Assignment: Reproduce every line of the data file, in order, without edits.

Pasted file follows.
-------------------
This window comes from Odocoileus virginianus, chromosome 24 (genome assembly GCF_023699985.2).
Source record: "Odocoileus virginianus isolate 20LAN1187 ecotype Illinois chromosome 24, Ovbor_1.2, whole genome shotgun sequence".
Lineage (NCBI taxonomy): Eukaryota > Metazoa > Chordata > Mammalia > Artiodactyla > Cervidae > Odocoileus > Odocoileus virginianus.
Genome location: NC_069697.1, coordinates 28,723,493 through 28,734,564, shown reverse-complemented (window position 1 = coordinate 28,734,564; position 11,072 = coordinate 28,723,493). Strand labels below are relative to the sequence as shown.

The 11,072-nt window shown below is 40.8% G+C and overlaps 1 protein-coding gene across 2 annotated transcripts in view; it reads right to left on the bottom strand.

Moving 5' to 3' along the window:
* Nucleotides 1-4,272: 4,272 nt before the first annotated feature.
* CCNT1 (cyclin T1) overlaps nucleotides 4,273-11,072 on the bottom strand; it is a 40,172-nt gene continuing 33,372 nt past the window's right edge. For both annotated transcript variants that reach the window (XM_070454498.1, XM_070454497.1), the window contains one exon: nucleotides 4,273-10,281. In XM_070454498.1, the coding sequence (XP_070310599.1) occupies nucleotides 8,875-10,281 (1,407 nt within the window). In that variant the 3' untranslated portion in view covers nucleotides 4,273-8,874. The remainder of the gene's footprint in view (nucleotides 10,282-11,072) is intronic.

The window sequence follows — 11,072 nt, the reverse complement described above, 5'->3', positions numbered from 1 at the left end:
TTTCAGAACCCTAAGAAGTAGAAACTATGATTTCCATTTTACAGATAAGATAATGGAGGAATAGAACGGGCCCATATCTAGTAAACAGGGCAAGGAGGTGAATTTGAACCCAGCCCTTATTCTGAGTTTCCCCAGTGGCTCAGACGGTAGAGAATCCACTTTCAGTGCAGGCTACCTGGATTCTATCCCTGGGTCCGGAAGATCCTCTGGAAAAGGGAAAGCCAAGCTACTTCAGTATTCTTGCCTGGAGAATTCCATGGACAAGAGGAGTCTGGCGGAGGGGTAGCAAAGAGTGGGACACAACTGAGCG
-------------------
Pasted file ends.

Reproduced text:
This window comes from Odocoileus virginianus, chromosome 24 (genome assembly GCF_023699985.2).
Source record: "Odocoileus virginianus isolate 20LAN1187 ecotype Illinois chromosome 24, Ovbor_1.2, whole genome shotgun sequence".
Lineage (NCBI taxonomy): Eukaryota > Metazoa > Chordata > Mammalia > Artiodactyla > Cervidae > Odocoileus > Odocoileus virginianus.
Genome location: NC_069697.1, coordinates 28,723,493 through 28,734,564, shown reverse-complemented (window position 1 = coordinate 28,734,564; position 11,072 = coordinate 28,723,493). Strand labels below are relative to the sequence as shown.

The 11,072-nt window shown below is 40.8% G+C and overlaps 1 protein-coding gene across 2 annotated transcripts in view; it reads right to left on the bottom strand.

Moving 5' to 3' along the window:
* Nucleotides 1-4,272: 4,272 nt before the first annotated feature.
* CCNT1 (cyclin T1) overlaps nucleotides 4,273-11,072 on the bottom strand; it is a 40,172-nt gene continuing 33,372 nt past the window's right edge. For both annotated transcript variants that reach the window (XM_070454498.1, XM_070454497.1), the window contains one exon: nucleotides 4,273-10,281. In XM_070454498.1, the coding sequence (XP_070310599.1) occupies nucleotides 8,875-10,281 (1,407 nt within the window). In that variant the 3' untranslated portion in view covers nucleotides 4,273-8,874. The remainder of the gene's footprint in view (nucleotides 10,282-11,072) is intronic.

The window sequence follows — 11,072 nt, the reverse complement described above, 5'->3', positions numbered from 1 at the left end:
TTTCAGAACCCTAAGAAGTAGAAACTATGATTTCCATTTTACAGATAAGATAATGGAGGAATAGAACGGGCCCATATCTAGTAAACAGGGCAAGGAGGTGAATTTGAACCCAGCCCTTATTCTGAGTTTCCCCAGTGGCTCAGACGGTAGAGAATCCACTTTCAGTGCAGGCTACCTGGATTCTATCCCTGGGTCCGGAAGATCCTCTGGAAAAGGGAAAGCCAAGCTACTTCAGTATTCTTGCCTGGAGAATTCCATGGACAAGAGGAGTCTGGCGGAGGGGTAGCAAAGAGTGGGACACAACTGAGCG